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Ossuary: One Year Later

Hello! Gregory here. Almost a year ago we released our dark, funny, satirical game Ossuary. It's a story about descending into a static underworld, talking to the people there, and corrupting them with sins that are really virtues.

A year on, it's a good time to look back and talk about how the game was made and received. In short: those who played it seem to have really liked it and understood where it was coming from, but it hasn't had the exposure, popularity, or sales that we wanted from it.

Bone Formation

The idea for Ossuary came about in February 2011. I had made a game called "Narthex" as a testbed for a conversation system that I later used in "The Day" and Ossuary. "Narthex" wasn't a particularly fun game, but I liked the way it looked and its weird hopeful-nihilist perspective.

That version of Ossuary was ready for its initial testing but not finished in June 2011. It went to Flash portals for sponsorship in early November 2011. There was limited interest, and the biggest sponsorship offer I got was for about $2000. That would have been a one-time lump sum with little ongoing revenue. At the same time, Future Proof Games was starting up and Melissa and I decided that the game was worth more than that. I was burnt out on Flash sponsorship and we finally decided to polish the game into a retail downloadable work.

With various personal and financial issues taking up most of 2012, polish was slow going. By the end, however, the game had a lot more to it; the obols, the demons, the labyrinth/torch master puzzle, and a lot of the options and extras were all added in this post-sponsorship period. Finally, in November 2013, we finished.

Emergence From the Grave

We released Ossuary on November 27th, 2013. It was days before Black Friday, a major shopping day in the United States. In retrospect that wasn't the best timing, as one of our testers pointed out. Additionally, we didn't reach out to the gaming press in advance. We'd done some previews and trailers to people who followed the company and each of us individually, but the first time the press in general heard of our game was at the time of release.

As a result, we got less attention than we wanted. We got several great reviews from smaller or specialty sites, but we didn't get much attention from large mainstream sites. When we did, it was limited in scope. For example: Rock, Paper Shotgun did a baffled release news post but never followed up with a post discussing an actual play experience.

On launch the game was available via the Humble Widget. Our sales tapered off pretty quickly, so over the next few months we did a few things to try and help them. We released on Desura, Indie Game Stand, the Humble Store, and some other sites, put ourselves on Steam Greenlight, and released a demo.

The demo was probably the most worthwhile of those attempts. Called "The Hodge-Podge Transformer," it had wholly-original story and puzzles and served as a prequel to the main game. Quite a few players got a chance to try the game and it led to a few more reviews and mentions and a small rally in sales.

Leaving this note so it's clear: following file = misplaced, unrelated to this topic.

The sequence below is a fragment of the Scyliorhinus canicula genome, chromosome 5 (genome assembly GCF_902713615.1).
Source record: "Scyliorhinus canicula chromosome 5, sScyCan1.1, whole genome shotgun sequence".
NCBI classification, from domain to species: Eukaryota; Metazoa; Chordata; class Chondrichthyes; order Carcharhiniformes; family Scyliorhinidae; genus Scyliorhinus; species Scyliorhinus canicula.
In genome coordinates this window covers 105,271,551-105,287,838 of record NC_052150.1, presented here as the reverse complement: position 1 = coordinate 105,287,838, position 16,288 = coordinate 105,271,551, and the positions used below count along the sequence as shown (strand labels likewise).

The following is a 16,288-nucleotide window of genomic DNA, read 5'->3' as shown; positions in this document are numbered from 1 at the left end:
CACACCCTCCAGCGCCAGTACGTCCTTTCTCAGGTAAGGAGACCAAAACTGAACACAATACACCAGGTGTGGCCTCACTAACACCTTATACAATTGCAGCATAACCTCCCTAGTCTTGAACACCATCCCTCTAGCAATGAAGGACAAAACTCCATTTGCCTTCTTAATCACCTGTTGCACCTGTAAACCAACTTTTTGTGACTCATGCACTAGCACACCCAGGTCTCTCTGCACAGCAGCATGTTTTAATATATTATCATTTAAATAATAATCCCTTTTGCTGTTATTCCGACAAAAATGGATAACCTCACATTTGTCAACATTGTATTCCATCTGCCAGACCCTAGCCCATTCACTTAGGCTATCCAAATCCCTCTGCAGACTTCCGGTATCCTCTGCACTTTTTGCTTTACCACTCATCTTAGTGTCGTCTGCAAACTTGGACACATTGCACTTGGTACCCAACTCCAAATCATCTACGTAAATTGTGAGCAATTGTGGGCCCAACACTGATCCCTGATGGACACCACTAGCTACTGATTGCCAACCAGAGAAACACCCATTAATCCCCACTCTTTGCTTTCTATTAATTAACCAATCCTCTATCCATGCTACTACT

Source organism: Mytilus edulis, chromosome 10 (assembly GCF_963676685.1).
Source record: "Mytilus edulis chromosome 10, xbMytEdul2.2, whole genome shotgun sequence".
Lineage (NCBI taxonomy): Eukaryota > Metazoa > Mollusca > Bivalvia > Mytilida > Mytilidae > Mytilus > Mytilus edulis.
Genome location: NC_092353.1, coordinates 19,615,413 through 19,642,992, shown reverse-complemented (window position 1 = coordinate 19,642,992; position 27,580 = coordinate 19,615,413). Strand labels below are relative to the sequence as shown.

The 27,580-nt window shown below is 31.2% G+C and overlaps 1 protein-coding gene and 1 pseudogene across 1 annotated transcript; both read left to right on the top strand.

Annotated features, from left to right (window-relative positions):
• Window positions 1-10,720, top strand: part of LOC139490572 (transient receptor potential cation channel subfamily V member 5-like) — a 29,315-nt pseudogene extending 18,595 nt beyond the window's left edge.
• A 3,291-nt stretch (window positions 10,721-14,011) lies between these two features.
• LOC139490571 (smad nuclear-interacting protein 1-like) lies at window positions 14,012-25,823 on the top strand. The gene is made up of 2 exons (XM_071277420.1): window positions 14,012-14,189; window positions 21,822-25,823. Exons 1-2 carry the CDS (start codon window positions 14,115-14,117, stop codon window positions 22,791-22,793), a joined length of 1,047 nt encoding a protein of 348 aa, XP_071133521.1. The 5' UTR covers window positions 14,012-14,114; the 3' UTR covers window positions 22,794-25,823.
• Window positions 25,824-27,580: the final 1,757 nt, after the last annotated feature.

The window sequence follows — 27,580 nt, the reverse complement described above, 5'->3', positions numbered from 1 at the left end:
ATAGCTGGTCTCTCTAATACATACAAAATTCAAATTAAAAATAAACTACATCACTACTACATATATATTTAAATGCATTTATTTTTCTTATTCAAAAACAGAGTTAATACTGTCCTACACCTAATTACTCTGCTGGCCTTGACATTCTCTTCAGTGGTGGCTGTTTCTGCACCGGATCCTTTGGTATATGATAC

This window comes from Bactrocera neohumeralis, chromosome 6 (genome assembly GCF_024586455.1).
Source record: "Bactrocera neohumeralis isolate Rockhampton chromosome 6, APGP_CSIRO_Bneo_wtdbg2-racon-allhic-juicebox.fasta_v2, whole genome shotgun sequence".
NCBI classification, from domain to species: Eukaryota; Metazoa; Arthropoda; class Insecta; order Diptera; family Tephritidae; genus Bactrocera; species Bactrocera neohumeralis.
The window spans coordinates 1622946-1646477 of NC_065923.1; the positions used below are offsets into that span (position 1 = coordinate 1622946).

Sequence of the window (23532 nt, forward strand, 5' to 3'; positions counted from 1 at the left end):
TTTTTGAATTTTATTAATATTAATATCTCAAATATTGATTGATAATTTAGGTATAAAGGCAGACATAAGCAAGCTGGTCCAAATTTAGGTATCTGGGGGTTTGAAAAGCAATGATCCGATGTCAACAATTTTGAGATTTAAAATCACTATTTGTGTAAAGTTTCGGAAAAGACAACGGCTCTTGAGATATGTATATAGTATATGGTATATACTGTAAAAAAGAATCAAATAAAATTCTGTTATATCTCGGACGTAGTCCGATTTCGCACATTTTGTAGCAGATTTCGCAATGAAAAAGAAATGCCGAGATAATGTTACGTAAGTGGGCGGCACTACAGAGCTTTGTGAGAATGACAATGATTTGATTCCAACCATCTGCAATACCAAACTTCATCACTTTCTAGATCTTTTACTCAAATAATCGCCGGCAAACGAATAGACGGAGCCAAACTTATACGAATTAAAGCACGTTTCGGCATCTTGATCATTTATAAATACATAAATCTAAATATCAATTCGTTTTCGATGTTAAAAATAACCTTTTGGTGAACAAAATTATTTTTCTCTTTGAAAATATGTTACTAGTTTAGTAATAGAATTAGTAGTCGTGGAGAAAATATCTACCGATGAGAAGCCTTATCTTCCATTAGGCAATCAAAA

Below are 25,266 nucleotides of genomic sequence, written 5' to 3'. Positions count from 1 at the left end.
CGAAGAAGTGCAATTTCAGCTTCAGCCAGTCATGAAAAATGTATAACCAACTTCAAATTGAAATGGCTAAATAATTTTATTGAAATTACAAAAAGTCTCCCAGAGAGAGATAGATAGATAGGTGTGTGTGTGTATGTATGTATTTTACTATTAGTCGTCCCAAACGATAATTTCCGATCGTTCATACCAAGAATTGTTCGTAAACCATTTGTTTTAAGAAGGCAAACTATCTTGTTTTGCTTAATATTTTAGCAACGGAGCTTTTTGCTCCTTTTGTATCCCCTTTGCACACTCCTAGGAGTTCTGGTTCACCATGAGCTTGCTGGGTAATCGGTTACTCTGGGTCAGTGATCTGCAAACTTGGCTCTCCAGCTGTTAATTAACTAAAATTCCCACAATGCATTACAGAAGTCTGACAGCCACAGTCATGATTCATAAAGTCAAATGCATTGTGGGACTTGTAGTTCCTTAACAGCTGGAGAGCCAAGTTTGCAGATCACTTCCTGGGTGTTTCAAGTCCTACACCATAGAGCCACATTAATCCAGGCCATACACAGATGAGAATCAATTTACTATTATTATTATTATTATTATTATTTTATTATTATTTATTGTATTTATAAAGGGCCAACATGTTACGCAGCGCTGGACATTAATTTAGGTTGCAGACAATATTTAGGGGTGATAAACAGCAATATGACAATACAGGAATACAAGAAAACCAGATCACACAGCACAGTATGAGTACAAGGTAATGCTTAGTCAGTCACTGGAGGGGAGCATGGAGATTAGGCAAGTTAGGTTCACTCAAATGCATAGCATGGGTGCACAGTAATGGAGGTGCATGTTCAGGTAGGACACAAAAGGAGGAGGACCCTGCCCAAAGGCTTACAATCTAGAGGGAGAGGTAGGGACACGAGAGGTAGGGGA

The Wages of Sin

In total we've grossed about $1,500 in sales of Ossuary. Most of that is from Humble, with a little more than $1,200 coming from the widget. Desura and the other stores haven't earned much, but they're promoted as secondary stores and weren't present at launch. We still get occasional sales at a trickling rate that wasn't affected when we doubled the price. Our lifetime total for the game, barring any serendipitous surges in sales, will be around the $2000 figure that I was offered for sponsorship of the unpolished version.

Steam Greenlight has proven stagnant. We're currently "32% of the way to the top 100" with around 28% of visitors giving "Yes" votes. We get one or two visitors to our Greenlight page a day and our progress goes up agonizingly slowly, but at this rate it seems likely that Greenlight will get replaced with a different system before it grants us access to Steam.

Lessons

What lessons have we learned? The biggest one is that we marketed the game all wrong. We didn't build up interest in the game before release, giving journalists a chance to preview and review it in advance. Indeed, it was only after some of the reviews came out that we actually understood how to describe what was appealing about the game.

Our initial approach was to play up the creepy unsettling aspects of the game, but our favorable reviews focused more on the satire and humor in the game. If we had highlighted that in advance, maybe we would have gotten more people interested in our announcements and emails.

Likewise, having a demo available at launch would have made it far easier for people to get an idea for the feel of the game and whether they wanted to buy it.

Finally, we underpriced the game. The $5 price that Ossuary had for most of its lifetime was too low, giving a deflated view of the game's content and robbing us of some of the money we could have made from the sales we did get. I'm guessing that most people who bought the game would have bought it at $10 from the start.

Sharing all this information stirs up some complicated emotions. We're proud of what we produced and disappointed that it didn't get the recognition and success it deserved. Most of all, especially after attending GDC Next, we're determined to do better next time.

Any questions about what we've shared or details you'd like to hear? Let us know in the comments.

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